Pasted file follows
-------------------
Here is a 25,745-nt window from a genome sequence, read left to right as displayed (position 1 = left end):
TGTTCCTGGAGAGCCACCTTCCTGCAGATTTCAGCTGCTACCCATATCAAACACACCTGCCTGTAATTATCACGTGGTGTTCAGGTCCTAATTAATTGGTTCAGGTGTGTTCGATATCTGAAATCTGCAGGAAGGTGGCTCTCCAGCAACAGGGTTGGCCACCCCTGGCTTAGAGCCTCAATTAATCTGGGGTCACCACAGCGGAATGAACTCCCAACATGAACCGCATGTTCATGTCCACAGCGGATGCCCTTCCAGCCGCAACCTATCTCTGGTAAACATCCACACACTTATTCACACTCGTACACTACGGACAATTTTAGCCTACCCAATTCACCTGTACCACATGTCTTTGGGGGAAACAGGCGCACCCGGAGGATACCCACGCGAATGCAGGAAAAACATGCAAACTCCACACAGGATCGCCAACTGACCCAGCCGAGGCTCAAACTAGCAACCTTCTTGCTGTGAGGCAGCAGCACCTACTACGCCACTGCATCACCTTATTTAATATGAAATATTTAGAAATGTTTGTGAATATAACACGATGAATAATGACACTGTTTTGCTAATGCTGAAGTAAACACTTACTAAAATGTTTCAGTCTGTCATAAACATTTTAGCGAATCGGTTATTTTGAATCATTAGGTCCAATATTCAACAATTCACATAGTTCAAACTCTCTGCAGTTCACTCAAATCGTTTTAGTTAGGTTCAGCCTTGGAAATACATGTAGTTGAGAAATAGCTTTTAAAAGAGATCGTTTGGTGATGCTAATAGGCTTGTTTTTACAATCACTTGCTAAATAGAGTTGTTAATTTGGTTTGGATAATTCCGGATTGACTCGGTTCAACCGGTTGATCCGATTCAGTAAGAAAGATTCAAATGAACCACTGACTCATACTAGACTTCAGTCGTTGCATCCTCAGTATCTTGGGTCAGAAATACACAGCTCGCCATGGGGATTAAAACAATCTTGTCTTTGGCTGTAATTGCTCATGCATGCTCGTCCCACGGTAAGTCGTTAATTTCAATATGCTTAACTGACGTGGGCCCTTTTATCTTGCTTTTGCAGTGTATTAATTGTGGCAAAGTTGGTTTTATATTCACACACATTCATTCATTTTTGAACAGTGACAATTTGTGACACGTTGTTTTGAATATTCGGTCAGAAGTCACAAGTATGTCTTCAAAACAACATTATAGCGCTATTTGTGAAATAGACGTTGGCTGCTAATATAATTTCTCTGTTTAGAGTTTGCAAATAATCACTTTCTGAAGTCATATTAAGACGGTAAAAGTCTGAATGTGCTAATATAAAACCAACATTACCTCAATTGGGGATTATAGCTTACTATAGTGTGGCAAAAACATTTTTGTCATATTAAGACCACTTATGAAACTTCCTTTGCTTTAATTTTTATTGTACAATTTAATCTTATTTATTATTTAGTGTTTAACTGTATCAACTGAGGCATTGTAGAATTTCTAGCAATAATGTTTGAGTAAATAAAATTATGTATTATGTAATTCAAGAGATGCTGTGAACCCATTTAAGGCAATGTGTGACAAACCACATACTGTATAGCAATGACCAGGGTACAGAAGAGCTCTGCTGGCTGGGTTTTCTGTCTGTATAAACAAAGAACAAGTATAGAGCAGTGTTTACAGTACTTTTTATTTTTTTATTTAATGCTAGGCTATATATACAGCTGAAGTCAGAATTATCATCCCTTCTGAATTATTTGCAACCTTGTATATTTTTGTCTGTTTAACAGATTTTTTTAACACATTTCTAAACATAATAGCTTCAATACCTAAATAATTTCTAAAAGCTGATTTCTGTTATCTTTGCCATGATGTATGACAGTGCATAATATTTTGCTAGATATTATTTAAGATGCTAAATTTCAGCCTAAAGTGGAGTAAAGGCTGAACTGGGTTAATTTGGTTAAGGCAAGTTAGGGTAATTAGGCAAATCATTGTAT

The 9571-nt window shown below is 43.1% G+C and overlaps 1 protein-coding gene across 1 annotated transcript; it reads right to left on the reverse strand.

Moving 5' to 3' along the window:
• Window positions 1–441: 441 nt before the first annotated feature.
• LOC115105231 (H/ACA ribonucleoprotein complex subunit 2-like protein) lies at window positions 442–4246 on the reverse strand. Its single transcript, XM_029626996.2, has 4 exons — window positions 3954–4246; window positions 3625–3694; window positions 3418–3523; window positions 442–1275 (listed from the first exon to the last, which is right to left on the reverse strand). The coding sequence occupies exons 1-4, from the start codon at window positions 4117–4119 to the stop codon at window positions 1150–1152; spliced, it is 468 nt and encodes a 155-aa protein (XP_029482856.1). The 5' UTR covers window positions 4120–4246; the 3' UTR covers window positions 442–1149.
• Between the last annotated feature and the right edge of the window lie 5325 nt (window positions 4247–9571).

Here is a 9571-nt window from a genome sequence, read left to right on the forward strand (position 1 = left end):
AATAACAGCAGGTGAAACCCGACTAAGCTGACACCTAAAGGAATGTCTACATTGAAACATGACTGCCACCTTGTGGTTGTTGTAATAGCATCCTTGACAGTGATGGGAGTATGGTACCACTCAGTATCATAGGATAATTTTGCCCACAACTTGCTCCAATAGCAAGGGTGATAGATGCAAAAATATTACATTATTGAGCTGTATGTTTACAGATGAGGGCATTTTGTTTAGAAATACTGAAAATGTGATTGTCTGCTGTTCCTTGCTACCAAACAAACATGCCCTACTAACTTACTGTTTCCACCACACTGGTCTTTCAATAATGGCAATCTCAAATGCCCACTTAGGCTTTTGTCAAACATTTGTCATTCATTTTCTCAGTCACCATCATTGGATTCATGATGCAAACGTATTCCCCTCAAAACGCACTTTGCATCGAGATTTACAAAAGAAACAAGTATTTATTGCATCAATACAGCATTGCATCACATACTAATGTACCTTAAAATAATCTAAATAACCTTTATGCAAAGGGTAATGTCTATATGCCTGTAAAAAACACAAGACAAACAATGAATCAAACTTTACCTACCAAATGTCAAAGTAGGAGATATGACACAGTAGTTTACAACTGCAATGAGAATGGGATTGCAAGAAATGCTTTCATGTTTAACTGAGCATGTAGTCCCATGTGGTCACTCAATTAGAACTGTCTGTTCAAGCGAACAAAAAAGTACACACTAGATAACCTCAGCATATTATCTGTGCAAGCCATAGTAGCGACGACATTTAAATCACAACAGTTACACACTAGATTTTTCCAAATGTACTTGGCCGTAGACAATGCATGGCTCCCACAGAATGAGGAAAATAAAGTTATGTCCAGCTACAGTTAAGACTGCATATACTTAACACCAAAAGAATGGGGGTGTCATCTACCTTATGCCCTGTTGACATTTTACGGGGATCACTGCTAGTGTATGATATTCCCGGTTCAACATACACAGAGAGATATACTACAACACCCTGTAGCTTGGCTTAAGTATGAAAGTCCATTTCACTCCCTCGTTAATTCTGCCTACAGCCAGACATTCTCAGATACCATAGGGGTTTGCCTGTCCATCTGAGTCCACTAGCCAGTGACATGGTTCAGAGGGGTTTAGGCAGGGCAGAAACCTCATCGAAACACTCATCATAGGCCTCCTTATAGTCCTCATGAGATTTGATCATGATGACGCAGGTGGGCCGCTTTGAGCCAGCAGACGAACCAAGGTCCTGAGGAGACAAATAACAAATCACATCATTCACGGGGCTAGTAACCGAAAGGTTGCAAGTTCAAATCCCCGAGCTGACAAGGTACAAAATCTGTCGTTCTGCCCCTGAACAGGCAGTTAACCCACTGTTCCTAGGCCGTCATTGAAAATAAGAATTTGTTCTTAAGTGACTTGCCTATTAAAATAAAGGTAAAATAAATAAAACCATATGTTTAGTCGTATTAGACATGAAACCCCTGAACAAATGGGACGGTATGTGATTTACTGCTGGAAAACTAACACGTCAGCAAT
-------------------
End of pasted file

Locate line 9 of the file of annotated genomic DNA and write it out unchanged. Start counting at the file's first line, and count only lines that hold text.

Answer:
AATAACAGCAGGTGAAACCCGACTAAGCTGACACCTAAAGGAATGTCTACATTGAAACATGACTGCCACCTTGTGGTTGTTGTAATAGCATCCTTGACAGTGATGGGAGTATGGTACCACTCAGTATCATAGGATAATTTTGCCCACAACTTGCTCCAATAGCAAGGGTGATAGATGCAAAAATATTACATTATTGAGCTGTATGTTTACAGATGAGGGCATTTTGTTTAGAAATACTGAAAATGTGATTGTCTGCTGTTCCTTGCTACCAAACAAACATGCCCTACTAACTTACTGTTTCCACCACACTGGTCTTTCAATAATGGCAATCTCAAATGCCCACTTAGGCTTTTGTCAAACATTTGTCATTCATTTTCTCAGTCACCATCATTGGATTCATGATGCAAACGTATTCCCCTCAAAACGCACTTTGCATCGAGATTTACAAAAGAAACAAGTATTTATTGCATCAATACAGCATTGCATCACATACTAATGTACCTTAAAATAATCTAAATAACCTTTATGCAAAGGGTAATGTCTATATGCCTGTAAAAAACACAAGACAAACAATGAATCAAACTTTACCTACCAAATGTCAAAGTAGGAGATATGACACAGTAGTTTACAACTGCAATGAGAATGGGATTGCAAGAAATGCTTTCATGTTTAACTGAGCATGTAGTCCCATGTGGTCACTCAATTAGAACTGTCTGTTCAAGCGAACAAAAAAGTACACACTAGATAACCTCAGCATATTATCTGTGCAAGCCATAGTAGCGACGACATTTAAATCACAACAGTTACACACTAGATTTTTCCAAATGTACTTGGCCGTAGACAATGCATGGCTCCCACAGAATGAGGAAAATAAAGTTATGTCCAGCTACAGTTAAGACTGCATATACTTAACACCAAAAGAATGGGGGTGTCATCTACCTTATGCCCTGTTGACATTTTACGGGGATCACTGCTAGTGTATGATATTCCCGGTTCAACATACACAGAGAGATATACTACAACACCCTGTAGCTTGGCTTAAGTATGAAAGTCCATTTCACTCCCTCGTTAATTCTGCCTACAGCCAGACATTCTCAGATACCATAGGGGTTTGCCTGTCCATCTGAGTCCACTAGCCAGTGACATGGTTCAGAGGGGTTTAGGCAGGGCAGAAACCTCATCGAAACACTCATCATAGGCCTCCTTATAGTCCTCATGAGATTTGATCATGATGACGCAGGTGGGCCGCTTTGAGCCAGCAGACGAACCAAGGTCCTGAGGAGACAAATAACAAATCACATCATTCACGGGGCTAGTAACCGAAAGGTTGCAAGTTCAAATCCCCGAGCTGACAAGGTACAAAATCTGTCGTTCTGCCCCTGAACAGGCAGTTAACCCACTGTTCCTAGGCCGTCATTGAAAATAAGAATTTGTTCTTAAGTGACTTGCCTATTAAAATAAAGGTAAAATAAATAAAACCATATGTTTAGTCGTATTAGACATGAAACCCCTGAACAAATGGGACGGTATGTGATTTACTGCTGGAAAACTAACACGTCAGCAAT